The emotional literacy gap between bots and humans is expected to narrow, thanks to a series of technological advances.
copyright by knowledge.insead.edu
When it comes to computational heavy lifting, artificial intelligence (AI) beats humans every time. But within the current technological limitations, no amount of number-crunching alone has yet enabled AI to develop emotional intelligence (EI). So far, there is no code for that. Even the most responsive chatbots rely upon speech recognition, natural language processing and other algorithms, making them incapable of reading between the lines of human communication.
For humans working in organisations, that’s very convenient. While some speculate that AI and machine learning will soon become key contributors to business strategy development, emotionally illiterate bots would be totally useless at strategy execution . For that, you need to be fluent in the extremely subtle and largely non-verbal language of collective emotion, which is often your only tool for gauging the progress of strategic change. Keeping EI and AI far apart limits the number of white-collar jobs that could ever be lost to automation.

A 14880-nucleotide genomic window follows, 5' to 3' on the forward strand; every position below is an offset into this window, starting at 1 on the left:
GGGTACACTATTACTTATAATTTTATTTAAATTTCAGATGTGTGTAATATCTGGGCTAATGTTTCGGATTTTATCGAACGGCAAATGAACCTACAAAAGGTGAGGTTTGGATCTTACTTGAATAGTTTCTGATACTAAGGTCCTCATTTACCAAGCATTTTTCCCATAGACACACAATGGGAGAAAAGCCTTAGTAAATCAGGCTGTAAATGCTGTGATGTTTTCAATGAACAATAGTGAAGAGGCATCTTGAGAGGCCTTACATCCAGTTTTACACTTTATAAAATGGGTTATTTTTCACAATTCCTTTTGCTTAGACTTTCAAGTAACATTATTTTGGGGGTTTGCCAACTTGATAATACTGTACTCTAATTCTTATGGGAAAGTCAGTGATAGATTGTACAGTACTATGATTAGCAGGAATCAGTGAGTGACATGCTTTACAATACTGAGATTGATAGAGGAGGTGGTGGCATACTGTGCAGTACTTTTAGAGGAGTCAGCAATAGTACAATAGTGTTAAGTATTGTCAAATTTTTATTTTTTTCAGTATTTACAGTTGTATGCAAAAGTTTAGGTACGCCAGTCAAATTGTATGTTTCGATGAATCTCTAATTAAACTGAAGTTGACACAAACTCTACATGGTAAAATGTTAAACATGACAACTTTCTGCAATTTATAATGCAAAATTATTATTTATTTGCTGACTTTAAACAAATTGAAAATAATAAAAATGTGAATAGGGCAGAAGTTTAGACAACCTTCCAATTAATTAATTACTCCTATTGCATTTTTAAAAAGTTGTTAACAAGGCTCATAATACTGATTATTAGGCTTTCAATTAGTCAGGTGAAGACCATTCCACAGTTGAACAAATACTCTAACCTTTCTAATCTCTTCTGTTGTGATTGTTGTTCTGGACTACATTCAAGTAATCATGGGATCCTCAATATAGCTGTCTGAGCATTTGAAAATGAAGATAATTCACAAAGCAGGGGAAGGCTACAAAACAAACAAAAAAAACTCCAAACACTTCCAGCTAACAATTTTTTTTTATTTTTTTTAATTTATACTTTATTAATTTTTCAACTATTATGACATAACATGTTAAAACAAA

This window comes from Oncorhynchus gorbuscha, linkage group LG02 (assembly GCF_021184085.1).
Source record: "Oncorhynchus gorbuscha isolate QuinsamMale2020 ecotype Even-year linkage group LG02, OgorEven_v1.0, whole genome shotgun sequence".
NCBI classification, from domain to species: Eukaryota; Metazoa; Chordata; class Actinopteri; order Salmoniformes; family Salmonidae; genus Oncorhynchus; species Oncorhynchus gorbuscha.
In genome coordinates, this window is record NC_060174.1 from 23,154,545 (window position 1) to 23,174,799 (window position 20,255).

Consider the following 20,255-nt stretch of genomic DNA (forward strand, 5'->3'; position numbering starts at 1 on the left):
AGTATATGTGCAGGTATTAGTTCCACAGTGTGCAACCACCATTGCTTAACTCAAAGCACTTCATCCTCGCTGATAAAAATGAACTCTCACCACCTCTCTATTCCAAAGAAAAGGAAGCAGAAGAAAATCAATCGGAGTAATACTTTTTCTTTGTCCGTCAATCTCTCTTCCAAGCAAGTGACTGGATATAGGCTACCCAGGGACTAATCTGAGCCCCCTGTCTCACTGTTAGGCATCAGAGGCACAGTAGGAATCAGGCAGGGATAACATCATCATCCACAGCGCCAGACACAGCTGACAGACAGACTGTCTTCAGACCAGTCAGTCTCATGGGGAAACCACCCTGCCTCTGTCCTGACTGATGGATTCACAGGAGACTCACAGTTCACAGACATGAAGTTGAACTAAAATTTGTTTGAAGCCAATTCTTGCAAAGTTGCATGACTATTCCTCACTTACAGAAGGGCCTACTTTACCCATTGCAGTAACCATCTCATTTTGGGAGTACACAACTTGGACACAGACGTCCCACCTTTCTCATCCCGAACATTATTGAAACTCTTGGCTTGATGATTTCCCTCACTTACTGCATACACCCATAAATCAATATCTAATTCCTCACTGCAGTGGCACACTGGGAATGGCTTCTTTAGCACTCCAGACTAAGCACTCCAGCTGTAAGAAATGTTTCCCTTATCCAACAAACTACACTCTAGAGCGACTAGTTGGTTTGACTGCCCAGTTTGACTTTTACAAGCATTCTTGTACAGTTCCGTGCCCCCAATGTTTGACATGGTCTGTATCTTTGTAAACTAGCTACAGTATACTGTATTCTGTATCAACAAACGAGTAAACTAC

However, as time and technology march on, the possibility of “emotional AI” is becoming less distant. Anticipating the increasing importance of emotions in business, IBM, Microsoft, Google, Apple, Amazon and others have all started their own face and emotion recognition programmes (e.g. Microsoft’s Azure Media Analytics and Apple’s Face ID). Start-ups are also jumping into the race, working with academics to develop and train relevant algorithms. Examples include Affectiva , NVISO and Kairos for face analysis in images and videos, and Behavioral Signals and Cogito for voice analysis.
To prepare for the eventual arrival of emotional AI, we should look closely at the likely pros and cons, thereby taking stock of our complex feelings about emotional bots.
Some degree of unease at the idea of robots giving and receiving emotional feedback is understandable. However, the outcomes needn’t all be negative. Like any significant technological advance, emotional AI offers huge potential benefits to humanity in at least two ways.[…]